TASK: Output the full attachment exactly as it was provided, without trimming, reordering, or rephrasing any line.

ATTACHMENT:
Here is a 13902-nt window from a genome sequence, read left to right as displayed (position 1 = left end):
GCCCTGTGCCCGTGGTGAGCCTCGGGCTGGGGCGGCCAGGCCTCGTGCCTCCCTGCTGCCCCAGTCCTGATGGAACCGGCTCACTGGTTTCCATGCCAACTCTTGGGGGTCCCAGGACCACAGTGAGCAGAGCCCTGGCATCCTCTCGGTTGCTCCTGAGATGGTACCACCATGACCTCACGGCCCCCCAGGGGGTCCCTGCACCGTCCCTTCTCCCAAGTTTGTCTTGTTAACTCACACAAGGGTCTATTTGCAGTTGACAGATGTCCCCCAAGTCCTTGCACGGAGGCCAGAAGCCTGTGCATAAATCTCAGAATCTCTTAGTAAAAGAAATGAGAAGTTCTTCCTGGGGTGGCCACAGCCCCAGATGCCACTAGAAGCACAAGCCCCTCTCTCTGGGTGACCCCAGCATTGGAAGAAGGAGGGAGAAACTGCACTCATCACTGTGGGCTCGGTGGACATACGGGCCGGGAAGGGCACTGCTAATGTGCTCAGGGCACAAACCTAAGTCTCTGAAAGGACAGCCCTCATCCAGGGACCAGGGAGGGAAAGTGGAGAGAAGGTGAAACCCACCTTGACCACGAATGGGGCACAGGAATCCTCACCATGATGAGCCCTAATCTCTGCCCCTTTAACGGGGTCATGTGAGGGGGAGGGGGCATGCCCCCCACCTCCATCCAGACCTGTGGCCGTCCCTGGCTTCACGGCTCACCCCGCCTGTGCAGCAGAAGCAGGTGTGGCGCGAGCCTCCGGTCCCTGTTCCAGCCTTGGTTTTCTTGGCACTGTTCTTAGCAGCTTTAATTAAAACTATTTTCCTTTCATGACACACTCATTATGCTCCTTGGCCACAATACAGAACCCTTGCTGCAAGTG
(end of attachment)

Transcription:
Here is a 13902-nt window from a genome sequence, read left to right as displayed (position 1 = left end):
GCCCTGTGCCCGTGGTGAGCCTCGGGCTGGGGCGGCCAGGCCTCGTGCCTCCCTGCTGCCCCAGTCCTGATGGAACCGGCTCACTGGTTTCCATGCCAACTCTTGGGGGTCCCAGGACCACAGTGAGCAGAGCCCTGGCATCCTCTCGGTTGCTCCTGAGATGGTACCACCATGACCTCACGGCCCCCCAGGGGGTCCCTGCACCGTCCCTTCTCCCAAGTTTGTCTTGTTAACTCACACAAGGGTCTATTTGCAGTTGACAGATGTCCCCCAAGTCCTTGCACGGAGGCCAGAAGCCTGTGCATAAATCTCAGAATCTCTTAGTAAAAGAAATGAGAAGTTCTTCCTGGGGTGGCCACAGCCCCAGATGCCACTAGAAGCACAAGCCCCTCTCTCTGGGTGACCCCAGCATTGGAAGAAGGAGGGAGAAACTGCACTCATCACTGTGGGCTCGGTGGACATACGGGCCGGGAAGGGCACTGCTAATGTGCTCAGGGCACAAACCTAAGTCTCTGAAAGGACAGCCCTCATCCAGGGACCAGGGAGGGAAAGTGGAGAGAAGGTGAAACCCACCTTGACCACGAATGGGGCACAGGAATCCTCACCATGATGAGCCCTAATCTCTGCCCCTTTAACGGGGTCATGTGAGGGGGAGGGGGCATGCCCCCCACCTCCATCCAGACCTGTGGCCGTCCCTGGCTTCACGGCTCACCCCGCCTGTGCAGCAGAAGCAGGTGTGGCGCGAGCCTCCGGTCCCTGTTCCAGCCTTGGTTTTCTTGGCACTGTTCTTAGCAGCTTTAATTAAAACTATTTTCCTTTCATGACACACTCATTATGCTCCTTGGCCACAATACAGAACCCTTGCTGCAAGTG